This Sunday Elder Music column was launched in December of 2008. By May of the following year, one commenter, Peter Tibbles, had added so much knowledge and value to my poor attempts at musical presentations that I asked him to take over the column. He's been here each week ever since delighting us with his astonishing grasp of just about everything musical, his humor and sense of fun. You can read Peter's bio here and find links to all his columns here.
In 1935, I wasn’t even a glint in my dad’s eye. The glint in his eye was mum who worked in the same store that he did, he was in men’s ware (he was a tailor) and mum was over the aisle selling haberdashery.
It took 10 more years (or really nine, I suppose) for the glint that led to me to appear. This preamble is really to tell you that I don’t remember any of these songs when they first appeared. That doesn’t matter as I know about them now.
Someone I’ve known about from a very young age is BING CROSBY, as he was one of my dad’s favorite singers.
The song, Red Sails in the Sunset, I remember from my youth thanks to Fats Domino and Tab Hunter. Bing’s version has an introduction that the later versions lacked.
The SONS OF THE PIONEERS were about the best harmony group from this era, well in the genre of country music, as there were many harmony groups around who should be recognized.
In 1935, they still had their most famous lead singer. Regular readers will know that I’m talking about Leonard Slye, better known to us all as Roy Rogers. He was helped by Bob Nolan and Tim Spencer. They must have liked Santa Fe as they recorded four or five songs with it in the title, including Over the Santa Fe Trail.
SLEEPY JOHN ESTES was a blues performer from Tennessee.
He went blind when he was young due to a friend hitting him with a rock (some friend). His songs are pretty much about people he knew or encountered, or about events he participated in or “observed”.
He was a big favorite of blues revivalists in the early sixties. His song is Stop That Thing.
One of the most enduring songs from this year is I'm Gonna Sit Right Down and Write Myself a Letter. It was written by Fred Ahlert and Joe Young. The first recorded version, and one of the best, was by FATS WALLER.
We know Fats for his wonderful singing (and mugging and whatnot), but he demonstrates his piano playing in the introduction. He then sings the song with a fine jazz band backing him.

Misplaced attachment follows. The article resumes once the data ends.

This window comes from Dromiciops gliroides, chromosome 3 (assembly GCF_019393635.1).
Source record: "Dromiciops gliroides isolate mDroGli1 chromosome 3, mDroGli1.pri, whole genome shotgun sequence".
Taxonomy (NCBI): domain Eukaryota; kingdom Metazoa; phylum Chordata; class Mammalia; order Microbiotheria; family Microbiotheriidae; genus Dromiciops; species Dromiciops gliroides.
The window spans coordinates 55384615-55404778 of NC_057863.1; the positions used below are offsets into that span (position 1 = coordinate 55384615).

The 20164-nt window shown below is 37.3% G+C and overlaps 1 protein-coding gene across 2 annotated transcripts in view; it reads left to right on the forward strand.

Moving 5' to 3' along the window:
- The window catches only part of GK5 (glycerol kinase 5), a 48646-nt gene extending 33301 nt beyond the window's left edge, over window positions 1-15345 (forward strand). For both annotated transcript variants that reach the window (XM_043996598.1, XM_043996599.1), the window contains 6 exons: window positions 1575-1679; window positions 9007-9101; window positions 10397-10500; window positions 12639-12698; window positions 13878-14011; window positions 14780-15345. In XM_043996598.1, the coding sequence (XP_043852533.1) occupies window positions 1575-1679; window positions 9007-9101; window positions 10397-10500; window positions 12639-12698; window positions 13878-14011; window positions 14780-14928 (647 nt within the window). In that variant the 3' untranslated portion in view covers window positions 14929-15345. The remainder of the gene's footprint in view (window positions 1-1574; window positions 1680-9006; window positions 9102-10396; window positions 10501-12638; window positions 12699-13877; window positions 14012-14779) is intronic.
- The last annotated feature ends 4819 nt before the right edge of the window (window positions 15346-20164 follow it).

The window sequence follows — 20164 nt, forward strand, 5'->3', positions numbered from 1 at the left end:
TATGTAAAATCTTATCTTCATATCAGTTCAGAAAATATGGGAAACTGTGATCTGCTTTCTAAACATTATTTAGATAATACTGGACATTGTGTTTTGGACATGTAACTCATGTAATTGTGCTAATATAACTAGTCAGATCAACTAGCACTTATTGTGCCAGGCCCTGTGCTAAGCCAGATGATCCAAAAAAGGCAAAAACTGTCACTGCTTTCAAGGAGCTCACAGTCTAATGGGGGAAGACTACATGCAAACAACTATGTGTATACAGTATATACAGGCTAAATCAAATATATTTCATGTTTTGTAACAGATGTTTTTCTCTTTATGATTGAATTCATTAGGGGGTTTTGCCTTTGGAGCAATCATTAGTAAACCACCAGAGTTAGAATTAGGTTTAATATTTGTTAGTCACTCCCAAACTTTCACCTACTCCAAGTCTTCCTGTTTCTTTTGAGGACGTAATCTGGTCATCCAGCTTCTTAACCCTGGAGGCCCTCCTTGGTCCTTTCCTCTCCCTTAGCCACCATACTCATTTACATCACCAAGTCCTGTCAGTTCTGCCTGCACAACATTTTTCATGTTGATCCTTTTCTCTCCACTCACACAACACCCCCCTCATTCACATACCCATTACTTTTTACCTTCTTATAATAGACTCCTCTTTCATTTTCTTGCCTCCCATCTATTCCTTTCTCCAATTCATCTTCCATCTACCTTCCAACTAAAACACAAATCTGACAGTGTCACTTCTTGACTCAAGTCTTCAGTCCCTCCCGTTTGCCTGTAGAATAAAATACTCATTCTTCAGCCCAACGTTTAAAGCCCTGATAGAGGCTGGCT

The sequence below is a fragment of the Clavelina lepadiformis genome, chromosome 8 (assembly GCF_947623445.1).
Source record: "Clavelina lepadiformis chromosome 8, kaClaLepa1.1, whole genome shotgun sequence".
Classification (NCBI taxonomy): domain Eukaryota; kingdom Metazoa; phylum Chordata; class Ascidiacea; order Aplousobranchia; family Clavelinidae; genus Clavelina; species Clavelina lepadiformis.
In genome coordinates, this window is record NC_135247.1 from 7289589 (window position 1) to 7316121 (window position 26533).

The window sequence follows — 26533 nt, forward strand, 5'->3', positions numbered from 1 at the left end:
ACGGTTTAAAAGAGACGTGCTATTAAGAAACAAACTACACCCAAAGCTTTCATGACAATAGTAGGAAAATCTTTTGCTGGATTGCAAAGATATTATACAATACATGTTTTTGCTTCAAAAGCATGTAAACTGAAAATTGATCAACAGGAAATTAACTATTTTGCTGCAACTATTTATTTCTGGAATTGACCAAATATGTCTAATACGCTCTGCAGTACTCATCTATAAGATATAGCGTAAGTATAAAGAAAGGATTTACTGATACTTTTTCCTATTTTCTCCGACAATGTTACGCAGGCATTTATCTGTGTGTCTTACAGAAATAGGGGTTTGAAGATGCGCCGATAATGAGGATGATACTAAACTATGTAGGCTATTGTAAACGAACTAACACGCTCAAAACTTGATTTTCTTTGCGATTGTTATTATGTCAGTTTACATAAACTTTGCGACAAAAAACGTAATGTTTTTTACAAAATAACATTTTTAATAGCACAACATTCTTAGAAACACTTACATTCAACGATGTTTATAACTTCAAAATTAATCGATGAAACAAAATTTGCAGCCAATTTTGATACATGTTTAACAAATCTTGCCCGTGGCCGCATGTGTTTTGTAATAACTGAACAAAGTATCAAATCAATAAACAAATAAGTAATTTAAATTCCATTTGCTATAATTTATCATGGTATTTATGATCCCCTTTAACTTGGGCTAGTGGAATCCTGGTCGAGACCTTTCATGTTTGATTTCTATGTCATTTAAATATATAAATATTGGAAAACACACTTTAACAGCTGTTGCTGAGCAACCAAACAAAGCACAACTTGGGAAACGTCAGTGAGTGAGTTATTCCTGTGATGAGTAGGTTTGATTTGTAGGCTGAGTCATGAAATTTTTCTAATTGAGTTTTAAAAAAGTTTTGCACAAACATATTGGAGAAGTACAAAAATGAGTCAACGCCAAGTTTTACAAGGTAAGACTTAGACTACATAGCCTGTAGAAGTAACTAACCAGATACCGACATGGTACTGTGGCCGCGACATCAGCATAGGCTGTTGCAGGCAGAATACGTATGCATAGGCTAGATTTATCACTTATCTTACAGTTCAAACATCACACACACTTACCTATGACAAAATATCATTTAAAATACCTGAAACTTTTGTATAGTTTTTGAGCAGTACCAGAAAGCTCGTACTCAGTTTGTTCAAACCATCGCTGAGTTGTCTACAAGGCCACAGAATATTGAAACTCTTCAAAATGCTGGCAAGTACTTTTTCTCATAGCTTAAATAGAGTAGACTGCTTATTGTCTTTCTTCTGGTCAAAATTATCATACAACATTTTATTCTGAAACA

Speaking of harmony groups, as I was above, SOL K. BRIGHT & HIS HOLLYWAIIANS were certainly up there with the best.
I only discovered them a few years ago, but since then I’ve become a fan. You can probably guess that they were from Hawaii, and they integrated that island’s musical culture with what was going around at the time. One of those things was Irving Berlin’s song, Heat Wave.
BENNY GOODMAN was at his best when he performed in his small groups.
Of course, at the height of the swing era he knew on what side his bread was buttered, so he organised an orchestra. That included singers as was normal for such things. One of those was HELEN WARD who sang “vocal refrain” on their record of Blue Moon, a Rogers and Hart composition.
Naturally, FRED ASTAIRE was making films in 1935.
Also, naturally, his partner in those was Ginger Rogers. The one we’re interested in today is “Top Hat” where Fred sang Cheek to Cheek while dancing with Ginger.
I’ll refrain from saying things about high heels and backwards. The song is yet another written by Irving Berlin, and Fred’s is the first recorded version.
Often cited as the finest guitarist whoever plucked a string, DJANGO REINHARDT achieved that with only three functioning fingers on his left hand. The others were injured, along with quite a bit of the rest of him, by a fire.
Here he is jamming with his long time musical partner, violinist Stéphane Grappelli, on the tune Djangology.
Okay, take your partners for a foxtrot, or a hybrid I’d not heard of before, a tango foxtrot. Waving the baton in front of his orchestra is RAY NOBLE, and we have AL BOWLLY on vocal refrain.
The song Isle of Capri was written by Wilhelm Grosz and Jimmy Kennedy. Ray’s and Al’s version was one of the early ones, only being pipped a month earlier by Lew Stone.
I’ll end with LOUIS ARMSTRONG in mellow mood.
By 1935, Louis had left his Hot 5 and Hot 7 groups behind him, and he was pretty much going with the mood of the times, employing a larger orchestra. Anything with him playing his trumpet is worth listening to, including I'm In the Mood for Love.